Recently suffered a retinal tear and had laser surgery about a week ago. The retinal specialist told me I could resume light activities after about a week but no upside down positions. He said they were especially high risk. My first thought was forward fold but he was more concerned with head stands, and inversion tables. But as I read this I see that there are several degrees of inversion including downward dog. Wondering if I would be better to put my membership on hold while I modify my practice. It is difficult to find a class without DD. I am near sighted and have a family history of glaucoma so will need to be careful. I am very grateful that this was caught early enough. Went to the ER and they suspected retinal tear. They sent me to an ophthalmologist who said it was just floaters and see my eye doctor in 6 weeks. When a friend insisted that did not sound right I booked an apt to see my eye doctor 4 days later. When he said it was a tear and I needed to see his colleague right away I nearly flipped. I had laser treatment 30 minutes later. I had done a yoga class in the 3 days after the visit to the opthamologist and after the class noticed an increase in my symptoms. I am very fortunate for my friend’s concern and for our health care system. Will still do yoga but with modifications.


Deirdra December 28, 2015 at 6:20 pm

So glad your friend alerted you, I always go to eye hospital if ANY symptoms just not worth it. Also glad your surgeon is aware of the inversion problem because too many completely dismiss it when I have brought it up…you only need read this what has turned into a forum from a blog post to see there are many people who have experienced this…I am so careful with students now as do many can have high myopia and be wearing contacts.
Unfortunately I can’t advise on suitable recovery or postures …I resumed downward dog, I won’t do headstand, I demonstrate shoulder stand with a very short hold. But it’s different for everyone and I just live on hope that my repair will hold out and I’m not silly.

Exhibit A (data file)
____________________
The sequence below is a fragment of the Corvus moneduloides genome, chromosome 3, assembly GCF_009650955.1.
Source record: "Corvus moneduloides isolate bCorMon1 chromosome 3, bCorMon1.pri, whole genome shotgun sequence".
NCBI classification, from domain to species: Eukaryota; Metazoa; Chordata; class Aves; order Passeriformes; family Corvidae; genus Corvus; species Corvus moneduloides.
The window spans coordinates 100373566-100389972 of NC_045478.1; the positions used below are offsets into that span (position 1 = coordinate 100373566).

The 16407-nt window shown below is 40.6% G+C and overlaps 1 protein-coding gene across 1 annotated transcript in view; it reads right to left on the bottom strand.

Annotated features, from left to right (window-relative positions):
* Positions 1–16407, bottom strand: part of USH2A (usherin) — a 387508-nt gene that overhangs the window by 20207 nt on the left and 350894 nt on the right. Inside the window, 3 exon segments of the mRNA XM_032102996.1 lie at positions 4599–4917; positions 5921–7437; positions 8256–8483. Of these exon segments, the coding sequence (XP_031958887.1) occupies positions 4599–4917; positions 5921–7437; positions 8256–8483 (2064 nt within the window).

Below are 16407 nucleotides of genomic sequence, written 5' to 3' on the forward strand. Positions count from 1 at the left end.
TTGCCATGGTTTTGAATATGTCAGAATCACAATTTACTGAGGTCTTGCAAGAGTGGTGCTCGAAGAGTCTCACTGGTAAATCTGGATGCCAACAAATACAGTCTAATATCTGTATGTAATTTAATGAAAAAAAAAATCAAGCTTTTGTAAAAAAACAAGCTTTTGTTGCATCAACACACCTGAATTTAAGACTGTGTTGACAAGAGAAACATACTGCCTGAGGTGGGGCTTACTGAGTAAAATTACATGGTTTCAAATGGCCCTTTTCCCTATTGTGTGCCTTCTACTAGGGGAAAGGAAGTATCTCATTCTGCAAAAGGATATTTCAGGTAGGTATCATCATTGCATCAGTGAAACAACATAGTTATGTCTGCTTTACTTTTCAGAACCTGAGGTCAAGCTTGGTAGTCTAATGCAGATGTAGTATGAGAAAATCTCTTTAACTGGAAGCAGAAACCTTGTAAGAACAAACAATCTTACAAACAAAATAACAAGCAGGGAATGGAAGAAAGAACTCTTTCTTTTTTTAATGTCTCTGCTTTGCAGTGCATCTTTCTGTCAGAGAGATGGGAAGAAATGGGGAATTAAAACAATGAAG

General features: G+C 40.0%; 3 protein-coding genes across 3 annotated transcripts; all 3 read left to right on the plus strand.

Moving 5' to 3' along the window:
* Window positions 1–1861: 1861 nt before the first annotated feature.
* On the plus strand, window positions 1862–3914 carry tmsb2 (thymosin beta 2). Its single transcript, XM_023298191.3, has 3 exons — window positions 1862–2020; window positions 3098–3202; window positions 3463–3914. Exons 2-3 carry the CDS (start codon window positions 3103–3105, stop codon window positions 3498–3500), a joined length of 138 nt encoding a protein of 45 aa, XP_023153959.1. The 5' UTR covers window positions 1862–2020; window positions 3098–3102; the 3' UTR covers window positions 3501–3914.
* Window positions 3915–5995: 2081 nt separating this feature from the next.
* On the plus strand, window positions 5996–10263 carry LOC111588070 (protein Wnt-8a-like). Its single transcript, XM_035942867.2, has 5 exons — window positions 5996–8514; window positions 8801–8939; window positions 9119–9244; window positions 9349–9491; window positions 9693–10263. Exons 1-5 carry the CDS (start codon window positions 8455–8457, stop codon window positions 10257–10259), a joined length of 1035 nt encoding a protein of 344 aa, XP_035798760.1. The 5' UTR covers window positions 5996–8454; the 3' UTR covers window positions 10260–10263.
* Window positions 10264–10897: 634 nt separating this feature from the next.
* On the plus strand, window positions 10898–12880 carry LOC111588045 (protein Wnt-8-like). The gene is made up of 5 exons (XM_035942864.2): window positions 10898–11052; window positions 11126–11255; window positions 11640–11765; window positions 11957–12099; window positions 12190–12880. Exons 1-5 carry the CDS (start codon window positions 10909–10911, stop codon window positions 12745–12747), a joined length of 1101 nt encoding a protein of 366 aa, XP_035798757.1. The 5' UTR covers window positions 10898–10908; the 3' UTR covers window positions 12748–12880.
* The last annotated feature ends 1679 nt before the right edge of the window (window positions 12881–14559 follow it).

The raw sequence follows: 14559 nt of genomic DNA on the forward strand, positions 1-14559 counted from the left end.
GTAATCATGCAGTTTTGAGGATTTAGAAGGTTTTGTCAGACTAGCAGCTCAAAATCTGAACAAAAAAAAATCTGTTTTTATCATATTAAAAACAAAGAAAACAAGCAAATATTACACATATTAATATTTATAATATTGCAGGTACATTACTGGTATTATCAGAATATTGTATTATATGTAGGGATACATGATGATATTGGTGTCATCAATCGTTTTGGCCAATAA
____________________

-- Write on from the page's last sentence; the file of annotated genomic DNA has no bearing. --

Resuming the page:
Lawrence January 18, 2016 at 12:07 pm

I have just come across this blog and found the conversation very interesting. Thanks for a great read and info. I am an Iyengar Yoga teacher and also a Natural Eyesight Improvement teacher. One thing that has not come to light in this discussion, is that functional eye problems (Astigmatism, Long and short sight, Strabismus, presbyopia) are caused by stress of the visual system. When this stress has been there for a long time, such is with high Myopia, then there is a climate for more serious conditions to develop. Conditions such as cataract, glaucoma, detached retina are rare in people who do not have any functional eyesight problem. The key to reducing and eventually getting rid of the functional eyesight problem is returning to good vision habits. The key word in Natural Eyesight Improvement is RELAXATION. One’s yoga practice can be a great help in this relaxation process;, I am sure many people experience improved eyesight after a good practice. However, as one can see by the number of yogi’s with eyesight problems, yoga alone is not enough. One has to break the bad habits, and return to good natural, relaxed vision habits to really improve. When the improvement happens, and the stress reduces, then most likely the risk to the retina will fall away. By the way, as part of my Iyengar teacher training here in South africa, from the beginning we were told to enquire about medical problems including the eye and esp glaucoma, with inversions contra indicated!


Deirdra January 19, 2016 at 1:31 am

Thank you for your input! Very interesting and agreed there is usually but not always predisposition which can also be genetic. Very high myopia is caused by the shape of the eyeball which in turn causes intraocular stresses. The shape can be affected through any number of things including often being born that way.
Interesting work!


Bryn November 23, 2016 at 11:31 pm

I had a hole in my retina repaired three weeks ago and I was told last week that I could return to yoga this week. I still have a small visible gas bubble at the bottom of my visual field. Instinct tells me this cannot be a good idea. I am so glad to have found this website and as a result of reading the comments, I will definitely refrain from inversions for now and possibly forever. I have been doing yoga for many years and will really miss going to classes but the possibility of losing vision is scarier than the loss of yoga. I KNOW I could practice without inversions at home but it’s the group practice that I will really miss. I think my surgeon did an excellent job with the hole but in terms of advice about aftercare, there really isn’t much.


Deirdra November 24, 2016 at 11:03 pm

Hi Bryn

I hope you can find the yoga you feel comfortable with, many forms of yin yoga would be fine. 😊
I still practise but with limitations.
Best of luck!